Types • context-free L-systems:

• • d0L systems (deterministic context-free (0-context) L-system; simplest form of L-system; appropriate to describe fractals) (see right)
• • bracketed systems (extension of d0l-system for creating branches)
• • stochastic systems (to add divergence using probabilities; for modeling more realistic and randomised and less uniform structures)
• • parametric systems (using conditions which determines whether or not a rule will be applied to the consisting string/premise)

• context sensitive systems (the context affects the applicability and outcome of a the application of a rule; useful to simulate interactions between different parts of a plant).

Basic Formalism

Basic commands of the turtle graphics routine which is used to interpret the strings created with Houdini’s l-system.

Turtle: moving and drawing:

F(l) Move forward a step of length l, draw a line between the original and new position H(l) Move forward half a step of length l, draw a line between the original and new position f(l) Move forward a step of length l withouth drawing a line h(l) Move forward half a step of length l without drawing a line

Orientation of the turtle in space:

+(α) Turn right by angle α

– (α) Turn left by angle α

& (α) Pitch up by angle α

^(α) Pitch down by angle α

\ (α) Roll clockwise by angle α

/ (α) Roll counter-clockwise by angle α

| Turn by 180 degrees * Roll by 180 degrees

Implementation

L-systems are highly appropriate to create fractals, as they are recursively replacing the existing ge-ometry with the production rules from generation to generation. However with respect to Mandel-brot’s definition of fractals (including fractal dimension), L-systems can not implement fractals, since the output of L-systems always consist of a finite number of primitives (lines or polygons), Fig. 06. If the term fractal is used in a broader sense it could be said that an advanced Koch snowflake “as being closer to a curve of dimension log 4/log 3 than to a curve of dimension 1. Thus, a finite curve can be considered an approximate rendering of an infinite fractal as long as the interesting properties of both are closely related” (Lindenmayer 2004, p.176). Finiteness of Houdini l-system, Koch-snowflakes (zoom from left to right), 7 generations;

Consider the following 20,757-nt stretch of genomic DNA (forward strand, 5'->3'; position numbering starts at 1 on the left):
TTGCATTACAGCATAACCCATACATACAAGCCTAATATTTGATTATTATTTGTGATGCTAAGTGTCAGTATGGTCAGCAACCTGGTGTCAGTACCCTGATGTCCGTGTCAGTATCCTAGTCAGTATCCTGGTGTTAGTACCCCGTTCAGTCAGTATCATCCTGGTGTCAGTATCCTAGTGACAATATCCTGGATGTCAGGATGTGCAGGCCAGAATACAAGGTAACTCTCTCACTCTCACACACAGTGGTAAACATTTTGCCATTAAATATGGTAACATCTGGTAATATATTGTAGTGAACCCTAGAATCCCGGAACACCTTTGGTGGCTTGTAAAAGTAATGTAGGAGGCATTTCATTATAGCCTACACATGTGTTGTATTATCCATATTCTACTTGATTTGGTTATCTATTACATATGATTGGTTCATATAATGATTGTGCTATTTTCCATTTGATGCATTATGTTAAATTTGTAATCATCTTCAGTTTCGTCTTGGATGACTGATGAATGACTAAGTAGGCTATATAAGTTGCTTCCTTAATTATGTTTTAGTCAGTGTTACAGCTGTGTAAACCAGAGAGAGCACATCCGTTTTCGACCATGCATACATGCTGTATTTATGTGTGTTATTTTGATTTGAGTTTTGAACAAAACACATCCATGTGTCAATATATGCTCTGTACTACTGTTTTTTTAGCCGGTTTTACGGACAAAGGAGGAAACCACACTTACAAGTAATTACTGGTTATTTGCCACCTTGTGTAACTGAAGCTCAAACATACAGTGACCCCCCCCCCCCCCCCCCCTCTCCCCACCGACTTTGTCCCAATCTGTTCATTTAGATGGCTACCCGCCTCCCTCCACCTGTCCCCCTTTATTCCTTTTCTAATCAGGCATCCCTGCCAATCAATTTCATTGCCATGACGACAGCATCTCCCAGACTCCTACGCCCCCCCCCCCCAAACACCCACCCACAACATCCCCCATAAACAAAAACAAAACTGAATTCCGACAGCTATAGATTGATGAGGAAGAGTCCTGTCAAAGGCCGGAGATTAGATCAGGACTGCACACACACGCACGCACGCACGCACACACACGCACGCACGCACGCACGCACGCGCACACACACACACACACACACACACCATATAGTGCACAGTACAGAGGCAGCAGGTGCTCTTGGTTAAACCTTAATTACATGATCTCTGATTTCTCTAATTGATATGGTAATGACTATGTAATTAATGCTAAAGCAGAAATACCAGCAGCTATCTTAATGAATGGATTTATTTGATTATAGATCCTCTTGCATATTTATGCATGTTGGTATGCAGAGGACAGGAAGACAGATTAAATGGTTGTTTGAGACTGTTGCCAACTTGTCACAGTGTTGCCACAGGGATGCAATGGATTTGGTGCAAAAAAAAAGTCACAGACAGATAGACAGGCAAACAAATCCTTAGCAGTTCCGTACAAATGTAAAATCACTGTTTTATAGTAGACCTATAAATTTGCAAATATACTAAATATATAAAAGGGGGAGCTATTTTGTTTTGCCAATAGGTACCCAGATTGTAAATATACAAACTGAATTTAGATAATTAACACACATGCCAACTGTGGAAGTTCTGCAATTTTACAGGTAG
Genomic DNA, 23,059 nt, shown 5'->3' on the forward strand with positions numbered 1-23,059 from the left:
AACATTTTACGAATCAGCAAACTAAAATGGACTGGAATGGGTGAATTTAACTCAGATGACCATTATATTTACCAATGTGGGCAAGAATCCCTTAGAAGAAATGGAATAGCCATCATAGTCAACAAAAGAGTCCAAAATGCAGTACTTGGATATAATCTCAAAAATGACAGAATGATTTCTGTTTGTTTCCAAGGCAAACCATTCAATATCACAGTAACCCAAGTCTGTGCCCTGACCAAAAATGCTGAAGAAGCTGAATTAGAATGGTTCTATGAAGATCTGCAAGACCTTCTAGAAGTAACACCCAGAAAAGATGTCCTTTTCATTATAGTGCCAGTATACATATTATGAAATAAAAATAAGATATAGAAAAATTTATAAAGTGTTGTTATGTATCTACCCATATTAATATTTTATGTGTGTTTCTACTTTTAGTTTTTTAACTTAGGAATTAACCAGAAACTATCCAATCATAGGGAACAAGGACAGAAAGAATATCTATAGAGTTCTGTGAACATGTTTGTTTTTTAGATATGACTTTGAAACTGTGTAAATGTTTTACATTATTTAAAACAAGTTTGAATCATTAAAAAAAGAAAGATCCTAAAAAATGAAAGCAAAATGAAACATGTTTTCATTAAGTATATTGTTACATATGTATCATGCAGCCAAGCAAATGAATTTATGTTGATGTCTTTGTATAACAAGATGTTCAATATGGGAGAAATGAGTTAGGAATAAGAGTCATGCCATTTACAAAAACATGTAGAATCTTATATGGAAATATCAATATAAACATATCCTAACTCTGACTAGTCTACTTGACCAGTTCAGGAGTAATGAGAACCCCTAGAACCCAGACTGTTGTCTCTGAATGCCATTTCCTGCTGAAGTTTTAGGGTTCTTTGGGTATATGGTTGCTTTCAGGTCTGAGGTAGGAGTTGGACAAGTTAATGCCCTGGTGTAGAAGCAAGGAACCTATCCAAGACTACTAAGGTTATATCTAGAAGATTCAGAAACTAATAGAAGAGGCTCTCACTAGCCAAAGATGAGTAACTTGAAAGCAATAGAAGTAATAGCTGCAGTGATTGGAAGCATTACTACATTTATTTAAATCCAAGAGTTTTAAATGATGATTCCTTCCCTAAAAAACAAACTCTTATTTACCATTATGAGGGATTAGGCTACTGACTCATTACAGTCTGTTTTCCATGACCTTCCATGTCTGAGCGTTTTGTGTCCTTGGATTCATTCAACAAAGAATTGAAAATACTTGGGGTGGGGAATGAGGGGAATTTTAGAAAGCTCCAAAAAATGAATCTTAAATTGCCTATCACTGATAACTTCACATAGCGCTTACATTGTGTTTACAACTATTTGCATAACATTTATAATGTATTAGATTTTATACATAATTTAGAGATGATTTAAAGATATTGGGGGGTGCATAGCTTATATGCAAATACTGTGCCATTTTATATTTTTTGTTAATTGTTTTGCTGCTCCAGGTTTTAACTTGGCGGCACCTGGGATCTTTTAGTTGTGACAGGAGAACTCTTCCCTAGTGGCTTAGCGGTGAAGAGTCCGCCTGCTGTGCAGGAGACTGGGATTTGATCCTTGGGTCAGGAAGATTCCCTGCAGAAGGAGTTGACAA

Scaling

L-systems do not adjust their step size as the production rules are applied. Each single part of the geometry possesses therefore scale 1 what let the whole object grow with each generation. Without limiting, the scaling in Houdini fractals would grow exponentially; e.g. the Koch snowflake would grow 3 each generation (n):

Generation n = 0: Scale s = 1 | n = 1: s = 3 | n = 2: s = 9 | n = 3: s = 27 | n = 4: s = 81